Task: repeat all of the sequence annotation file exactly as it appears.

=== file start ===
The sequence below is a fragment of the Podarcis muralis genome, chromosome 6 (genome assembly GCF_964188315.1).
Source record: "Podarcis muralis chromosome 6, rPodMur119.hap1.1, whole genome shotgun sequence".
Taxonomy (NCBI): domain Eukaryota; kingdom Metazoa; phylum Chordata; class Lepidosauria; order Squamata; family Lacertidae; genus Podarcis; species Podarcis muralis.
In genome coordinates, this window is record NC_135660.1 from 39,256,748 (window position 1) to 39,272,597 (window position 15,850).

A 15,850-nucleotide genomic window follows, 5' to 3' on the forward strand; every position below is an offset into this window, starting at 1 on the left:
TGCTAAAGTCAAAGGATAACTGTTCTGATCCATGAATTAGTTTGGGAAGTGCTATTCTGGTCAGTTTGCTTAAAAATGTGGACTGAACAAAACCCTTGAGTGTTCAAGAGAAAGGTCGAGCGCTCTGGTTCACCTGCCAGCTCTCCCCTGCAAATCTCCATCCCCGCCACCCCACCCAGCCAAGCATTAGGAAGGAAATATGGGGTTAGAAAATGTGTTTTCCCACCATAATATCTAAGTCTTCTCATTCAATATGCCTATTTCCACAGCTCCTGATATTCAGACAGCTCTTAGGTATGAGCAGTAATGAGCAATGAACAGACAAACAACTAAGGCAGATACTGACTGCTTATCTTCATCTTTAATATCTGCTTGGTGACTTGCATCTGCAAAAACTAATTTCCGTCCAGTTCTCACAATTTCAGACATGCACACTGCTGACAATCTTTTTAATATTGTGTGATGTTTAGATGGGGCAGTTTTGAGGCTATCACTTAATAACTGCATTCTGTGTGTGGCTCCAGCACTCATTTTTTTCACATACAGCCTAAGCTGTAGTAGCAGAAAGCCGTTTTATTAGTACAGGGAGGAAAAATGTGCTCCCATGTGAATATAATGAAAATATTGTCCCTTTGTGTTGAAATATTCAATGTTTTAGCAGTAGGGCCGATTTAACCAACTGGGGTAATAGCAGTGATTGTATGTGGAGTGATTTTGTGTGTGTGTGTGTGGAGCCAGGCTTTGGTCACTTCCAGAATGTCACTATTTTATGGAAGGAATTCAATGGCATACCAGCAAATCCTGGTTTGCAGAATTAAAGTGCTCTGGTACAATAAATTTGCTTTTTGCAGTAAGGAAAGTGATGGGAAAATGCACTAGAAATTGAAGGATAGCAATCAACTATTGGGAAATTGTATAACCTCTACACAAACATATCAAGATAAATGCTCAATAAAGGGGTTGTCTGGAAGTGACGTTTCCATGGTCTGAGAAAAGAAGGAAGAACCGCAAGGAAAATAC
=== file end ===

The sequence below is a fragment of the Podarcis muralis genome, chromosome 6 (genome assembly GCF_964188315.1).
Source record: "Podarcis muralis chromosome 6, rPodMur119.hap1.1, whole genome shotgun sequence".
Taxonomy (NCBI): domain Eukaryota; kingdom Metazoa; phylum Chordata; class Lepidosauria; order Squamata; family Lacertidae; genus Podarcis; species Podarcis muralis.
In genome coordinates, this window is record NC_135660.1 from 39,256,748 (window position 1) to 39,272,597 (window position 15,850).

A 15,850-nucleotide genomic window follows, 5' to 3' on the forward strand; every position below is an offset into this window, starting at 1 on the left:
TGCTAAAGTCAAAGGATAACTGTTCTGATCCATGAATTAGTTTGGGAAGTGCTATTCTGGTCAGTTTGCTTAAAAATGTGGACTGAACAAAACCCTTGAGTGTTCAAGAGAAAGGTCGAGCGCTCTGGTTCACCTGCCAGCTCTCCCCTGCAAATCTCCATCCCCGCCACCCCACCCAGCCAAGCATTAGGAAGGAAATATGGGGTTAGAAAATGTGTTTTCCCACCATAATATCTAAGTCTTCTCATTCAATATGCCTATTTCCACAGCTCCTGATATTCAGACAGCTCTTAGGTATGAGCAGTAATGAGCAATGAACAGACAAACAACTAAGGCAGATACTGACTGCTTATCTTCATCTTTAATATCTGCTTGGTGACTTGCATCTGCAAAAACTAATTTCCGTCCAGTTCTCACAATTTCAGACATGCACACTGCTGACAATCTTTTTAATATTGTGTGATGTTTAGATGGGGCAGTTTTGAGGCTATCACTTAATAACTGCATTCTGTGTGTGGCTCCAGCACTCATTTTTTTCACATACAGCCTAAGCTGTAGTAGCAGAAAGCCGTTTTATTAGTACAGGGAGGAAAAATGTGCTCCCATGTGAATATAATGAAAATATTGTCCCTTTGTGTTGAAATATTCAATGTTTTAGCAGTAGGGCCGATTTAACCAACTGGGGTAATAGCAGTGATTGTATGTGGAGTGATTTTGTGTGTGTGTGTGTGGAGCCAGGCTTTGGTCACTTCCAGAATGTCACTATTTTATGGAAGGAATTCAATGGCATACCAGCAAATCCTGGTTTGCAGAATTAAAGTGCTCTGGTACAATAAATTTGCTTTTTGCAGTAAGGAAAGTGATGGGAAAATGCACTAGAAATTGAAGGATAGCAATCAACTATTGGGAAATTGTATAACCTCTACACAAACATATCAAGATAAATGCTCAATAAAGGGGTTGTCTGGAAGTGACGTTTCCATGGTCTGAGAAAAGAAGGAAGAACCGCAAGGAAAATAC